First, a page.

Wednesday, December 28, 2005

Pastor Accuses San Diego Of Discriminating Against Churches

Does the City of San Diego discriminate against churches? It does, according to a lawsuit filed by Pastor Christopher Chadwick of the Canyon Ridge Baptist Church. The Church has been renting space for Sunday services at the Kearny Mesa Recreation Center for 3 years. As reported in a story by Channel 10 News and confirmed in court documents, the City charges the Church rates that are as much as 22 times the rates charged to other nonprofit organizations. An initial review of the City's leasing practices indicates that these policies violate the First Amendment of the U.S. Constitution and the Equal Protection Clause.

The fees charged by the City are based strictly on the classification of the type of organization. Groups like the Girl Scouts and Little League clubs are classified as "advisory groups" and are charged little or no fees. Associations such as Alcoholics Anonymous and Kiwanis are defined as "community groups" and pay slightly higher fees. "Private groups", which pay the highest fees, are defined as commercial or fundraising groups, or private schools and churches.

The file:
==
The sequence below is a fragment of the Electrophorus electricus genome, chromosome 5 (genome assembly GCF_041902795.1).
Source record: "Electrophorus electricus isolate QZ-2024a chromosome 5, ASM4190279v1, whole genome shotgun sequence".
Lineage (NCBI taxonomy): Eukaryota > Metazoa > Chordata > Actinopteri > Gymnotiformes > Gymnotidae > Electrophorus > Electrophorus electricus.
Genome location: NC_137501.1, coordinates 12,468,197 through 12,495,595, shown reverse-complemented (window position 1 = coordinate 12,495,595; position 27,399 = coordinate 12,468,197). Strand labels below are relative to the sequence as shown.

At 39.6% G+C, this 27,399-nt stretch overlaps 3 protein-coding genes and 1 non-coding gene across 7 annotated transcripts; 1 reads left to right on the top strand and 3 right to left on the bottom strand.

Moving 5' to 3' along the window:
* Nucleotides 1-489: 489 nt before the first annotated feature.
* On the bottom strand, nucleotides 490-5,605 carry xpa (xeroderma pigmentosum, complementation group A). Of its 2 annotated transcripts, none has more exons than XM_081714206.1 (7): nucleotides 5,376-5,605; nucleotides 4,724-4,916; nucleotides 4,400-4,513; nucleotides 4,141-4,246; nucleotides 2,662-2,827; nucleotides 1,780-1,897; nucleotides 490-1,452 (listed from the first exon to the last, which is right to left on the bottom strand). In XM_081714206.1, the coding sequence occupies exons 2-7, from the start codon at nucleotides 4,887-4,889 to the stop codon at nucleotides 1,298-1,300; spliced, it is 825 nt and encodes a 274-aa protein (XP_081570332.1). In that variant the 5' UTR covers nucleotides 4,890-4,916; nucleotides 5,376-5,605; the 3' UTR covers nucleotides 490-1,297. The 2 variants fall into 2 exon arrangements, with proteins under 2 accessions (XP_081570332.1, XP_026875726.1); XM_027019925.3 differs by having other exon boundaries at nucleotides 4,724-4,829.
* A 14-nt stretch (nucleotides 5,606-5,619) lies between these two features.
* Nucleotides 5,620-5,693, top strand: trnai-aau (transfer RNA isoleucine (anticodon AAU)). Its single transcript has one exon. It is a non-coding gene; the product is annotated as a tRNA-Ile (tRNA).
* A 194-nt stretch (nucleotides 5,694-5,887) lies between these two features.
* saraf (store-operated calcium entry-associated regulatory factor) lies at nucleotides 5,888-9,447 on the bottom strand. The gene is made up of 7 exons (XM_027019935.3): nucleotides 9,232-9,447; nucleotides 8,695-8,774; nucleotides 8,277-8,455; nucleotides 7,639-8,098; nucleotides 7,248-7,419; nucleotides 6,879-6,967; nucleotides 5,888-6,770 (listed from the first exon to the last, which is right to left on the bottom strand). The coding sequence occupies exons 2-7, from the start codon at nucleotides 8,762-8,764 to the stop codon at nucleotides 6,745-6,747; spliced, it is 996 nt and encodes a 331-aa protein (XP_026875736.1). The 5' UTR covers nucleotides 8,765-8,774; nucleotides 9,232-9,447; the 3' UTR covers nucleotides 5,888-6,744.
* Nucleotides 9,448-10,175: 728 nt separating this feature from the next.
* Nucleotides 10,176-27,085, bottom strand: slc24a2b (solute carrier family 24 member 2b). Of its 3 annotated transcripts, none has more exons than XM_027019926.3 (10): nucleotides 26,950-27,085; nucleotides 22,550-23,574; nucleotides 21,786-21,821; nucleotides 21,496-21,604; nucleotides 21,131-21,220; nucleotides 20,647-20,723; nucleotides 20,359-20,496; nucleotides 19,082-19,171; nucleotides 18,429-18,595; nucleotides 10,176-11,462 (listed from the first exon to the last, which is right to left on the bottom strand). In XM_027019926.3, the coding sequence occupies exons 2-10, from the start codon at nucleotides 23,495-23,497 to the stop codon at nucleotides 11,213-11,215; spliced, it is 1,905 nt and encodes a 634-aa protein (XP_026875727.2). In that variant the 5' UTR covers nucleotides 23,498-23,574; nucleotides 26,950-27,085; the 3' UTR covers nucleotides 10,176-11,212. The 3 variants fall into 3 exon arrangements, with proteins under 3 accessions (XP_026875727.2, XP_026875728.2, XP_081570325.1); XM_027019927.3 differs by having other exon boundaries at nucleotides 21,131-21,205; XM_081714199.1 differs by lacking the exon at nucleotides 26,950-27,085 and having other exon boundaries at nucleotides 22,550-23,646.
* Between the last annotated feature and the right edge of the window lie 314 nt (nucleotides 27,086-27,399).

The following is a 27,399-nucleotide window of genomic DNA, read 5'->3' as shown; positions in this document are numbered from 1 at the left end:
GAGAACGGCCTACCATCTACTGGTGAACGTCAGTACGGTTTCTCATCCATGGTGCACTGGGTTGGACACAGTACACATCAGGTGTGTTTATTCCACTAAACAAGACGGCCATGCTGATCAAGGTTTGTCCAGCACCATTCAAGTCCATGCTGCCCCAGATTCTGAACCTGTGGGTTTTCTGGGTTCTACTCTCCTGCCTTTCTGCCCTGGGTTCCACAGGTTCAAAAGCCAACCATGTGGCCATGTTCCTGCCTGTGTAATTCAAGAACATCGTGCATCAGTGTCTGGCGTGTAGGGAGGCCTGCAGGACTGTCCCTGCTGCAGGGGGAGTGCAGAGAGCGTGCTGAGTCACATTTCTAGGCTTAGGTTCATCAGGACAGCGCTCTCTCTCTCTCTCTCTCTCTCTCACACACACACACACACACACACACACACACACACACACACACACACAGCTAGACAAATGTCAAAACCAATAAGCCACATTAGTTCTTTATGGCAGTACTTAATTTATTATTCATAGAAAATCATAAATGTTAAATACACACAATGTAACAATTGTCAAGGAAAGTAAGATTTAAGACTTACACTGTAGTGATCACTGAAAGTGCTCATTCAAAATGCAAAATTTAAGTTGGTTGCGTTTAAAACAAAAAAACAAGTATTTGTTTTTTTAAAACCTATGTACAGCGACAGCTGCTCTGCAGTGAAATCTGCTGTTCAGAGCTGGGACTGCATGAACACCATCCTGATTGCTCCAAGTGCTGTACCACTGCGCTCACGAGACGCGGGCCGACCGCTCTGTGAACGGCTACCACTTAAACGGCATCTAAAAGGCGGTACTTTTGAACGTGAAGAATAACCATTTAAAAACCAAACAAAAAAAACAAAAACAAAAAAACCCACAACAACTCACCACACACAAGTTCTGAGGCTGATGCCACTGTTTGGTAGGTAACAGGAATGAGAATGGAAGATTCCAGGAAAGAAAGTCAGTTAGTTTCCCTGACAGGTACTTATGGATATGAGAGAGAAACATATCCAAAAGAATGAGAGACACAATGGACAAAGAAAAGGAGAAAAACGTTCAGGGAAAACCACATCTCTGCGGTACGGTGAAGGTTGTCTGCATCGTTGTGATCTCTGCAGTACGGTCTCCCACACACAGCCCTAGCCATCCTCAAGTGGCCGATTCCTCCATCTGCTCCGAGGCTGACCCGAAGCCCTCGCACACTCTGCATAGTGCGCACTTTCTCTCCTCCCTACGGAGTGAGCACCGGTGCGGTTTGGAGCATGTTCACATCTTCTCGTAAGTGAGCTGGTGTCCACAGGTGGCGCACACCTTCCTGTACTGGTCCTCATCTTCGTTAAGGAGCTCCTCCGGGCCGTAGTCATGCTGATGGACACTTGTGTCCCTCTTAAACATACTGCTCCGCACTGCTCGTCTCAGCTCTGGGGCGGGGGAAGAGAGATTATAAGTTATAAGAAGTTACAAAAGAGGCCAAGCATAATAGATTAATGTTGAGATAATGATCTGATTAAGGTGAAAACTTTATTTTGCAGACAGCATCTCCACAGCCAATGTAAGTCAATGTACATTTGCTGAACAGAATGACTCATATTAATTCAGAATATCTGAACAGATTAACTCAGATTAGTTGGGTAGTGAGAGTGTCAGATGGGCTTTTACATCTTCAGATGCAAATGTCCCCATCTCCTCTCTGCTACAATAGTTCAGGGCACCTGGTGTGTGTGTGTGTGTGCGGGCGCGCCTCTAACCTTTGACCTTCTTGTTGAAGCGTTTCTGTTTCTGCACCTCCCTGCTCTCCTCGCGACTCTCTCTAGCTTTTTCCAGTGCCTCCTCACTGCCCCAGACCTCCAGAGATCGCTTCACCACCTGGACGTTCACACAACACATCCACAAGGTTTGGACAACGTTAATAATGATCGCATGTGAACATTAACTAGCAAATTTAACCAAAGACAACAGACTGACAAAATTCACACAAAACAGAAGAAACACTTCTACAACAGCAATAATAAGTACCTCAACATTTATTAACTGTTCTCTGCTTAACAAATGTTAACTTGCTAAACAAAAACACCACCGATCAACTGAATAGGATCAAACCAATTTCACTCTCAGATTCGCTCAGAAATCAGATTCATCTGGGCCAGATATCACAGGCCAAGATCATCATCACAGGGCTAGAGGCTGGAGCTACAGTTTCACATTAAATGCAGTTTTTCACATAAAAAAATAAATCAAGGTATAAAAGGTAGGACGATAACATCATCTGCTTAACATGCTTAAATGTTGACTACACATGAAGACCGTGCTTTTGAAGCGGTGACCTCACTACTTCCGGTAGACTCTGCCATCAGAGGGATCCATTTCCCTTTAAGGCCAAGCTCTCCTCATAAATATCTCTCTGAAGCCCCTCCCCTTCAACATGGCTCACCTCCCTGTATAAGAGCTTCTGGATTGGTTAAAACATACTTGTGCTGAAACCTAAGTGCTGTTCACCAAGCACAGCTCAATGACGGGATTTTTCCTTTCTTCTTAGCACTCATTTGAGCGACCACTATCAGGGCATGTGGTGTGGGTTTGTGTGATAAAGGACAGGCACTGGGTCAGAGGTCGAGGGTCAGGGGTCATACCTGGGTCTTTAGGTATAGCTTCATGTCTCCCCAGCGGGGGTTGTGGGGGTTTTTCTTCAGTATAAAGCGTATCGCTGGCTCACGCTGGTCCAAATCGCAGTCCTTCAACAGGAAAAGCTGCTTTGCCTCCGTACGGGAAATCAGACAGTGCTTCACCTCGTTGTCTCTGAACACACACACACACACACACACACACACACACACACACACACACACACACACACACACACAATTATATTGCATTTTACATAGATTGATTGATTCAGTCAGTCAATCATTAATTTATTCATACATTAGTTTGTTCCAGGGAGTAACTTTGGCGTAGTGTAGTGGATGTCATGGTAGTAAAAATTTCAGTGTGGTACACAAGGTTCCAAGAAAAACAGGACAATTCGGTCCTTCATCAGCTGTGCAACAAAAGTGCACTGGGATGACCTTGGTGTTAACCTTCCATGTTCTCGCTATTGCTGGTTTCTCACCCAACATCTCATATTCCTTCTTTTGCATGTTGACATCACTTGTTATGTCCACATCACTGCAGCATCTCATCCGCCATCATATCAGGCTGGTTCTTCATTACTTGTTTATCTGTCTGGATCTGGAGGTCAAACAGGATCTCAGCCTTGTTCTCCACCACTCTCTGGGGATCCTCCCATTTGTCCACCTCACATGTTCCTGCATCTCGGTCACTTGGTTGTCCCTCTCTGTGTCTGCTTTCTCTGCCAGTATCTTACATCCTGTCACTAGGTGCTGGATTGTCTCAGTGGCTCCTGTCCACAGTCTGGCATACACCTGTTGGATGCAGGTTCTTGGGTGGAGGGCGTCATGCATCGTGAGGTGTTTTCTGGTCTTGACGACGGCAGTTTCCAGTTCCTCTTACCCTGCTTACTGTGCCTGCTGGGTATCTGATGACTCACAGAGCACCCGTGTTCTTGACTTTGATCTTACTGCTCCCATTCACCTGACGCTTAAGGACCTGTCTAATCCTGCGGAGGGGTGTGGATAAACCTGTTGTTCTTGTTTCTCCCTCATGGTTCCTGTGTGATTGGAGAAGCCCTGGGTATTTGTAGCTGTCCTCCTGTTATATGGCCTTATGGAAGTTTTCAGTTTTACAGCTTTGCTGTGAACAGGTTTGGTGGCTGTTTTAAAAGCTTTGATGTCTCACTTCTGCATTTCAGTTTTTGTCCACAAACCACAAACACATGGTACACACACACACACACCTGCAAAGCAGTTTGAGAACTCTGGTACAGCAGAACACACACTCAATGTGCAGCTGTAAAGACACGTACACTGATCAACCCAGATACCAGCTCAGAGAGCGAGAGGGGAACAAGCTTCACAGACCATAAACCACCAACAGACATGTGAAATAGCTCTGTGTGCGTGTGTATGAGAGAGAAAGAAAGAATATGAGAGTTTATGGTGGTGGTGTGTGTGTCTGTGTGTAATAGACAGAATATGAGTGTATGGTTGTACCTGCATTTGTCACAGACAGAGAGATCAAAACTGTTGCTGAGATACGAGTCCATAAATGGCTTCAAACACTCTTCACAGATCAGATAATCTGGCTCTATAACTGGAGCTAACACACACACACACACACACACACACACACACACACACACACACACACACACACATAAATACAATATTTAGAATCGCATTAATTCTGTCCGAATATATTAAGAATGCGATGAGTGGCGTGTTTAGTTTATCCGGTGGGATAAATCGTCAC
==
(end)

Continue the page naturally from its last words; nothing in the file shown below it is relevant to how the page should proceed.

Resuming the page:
The most dramatic example of this fee structure can be seen in the fees charged for the use of the Auditorium/Gymnasium at the Kearny Mesa Recreation Center. As a "community group", Alcoholics Anonymous can rent the Auditorium/Gymnasium for as little as $1.88 per hour (based on a fee of $7.50 per meeting, up to 4 hours per meeting). As a "private group", a church must pay $41.50 per hour for the use of the same facility. By arbitrarily classifying a church as a "private group", the City is charging churches higher fees than other nonprofit groups in violation of the Equal Protection Clause.

The First Amendment does not allow government interference with religious beliefs and the Equal Protection Clause prohibits the government from discriminating against religious groups. There is no logical reason for the City of San Diego to charge higher fees just because the intended use of the facility is for church services. The City must reform its facility rental policies to make sure that all nonprofit groups are treated equally and fairly.

About the Author
Carl H. Starrett II has been a licensed attorney since 1993 and is a member in good standing with the California State Bar and the San Diego County Bar Association. Mr. Starrett practices in the areas of bankruptcy, business litigation, construction, corporate planning and debt collection.

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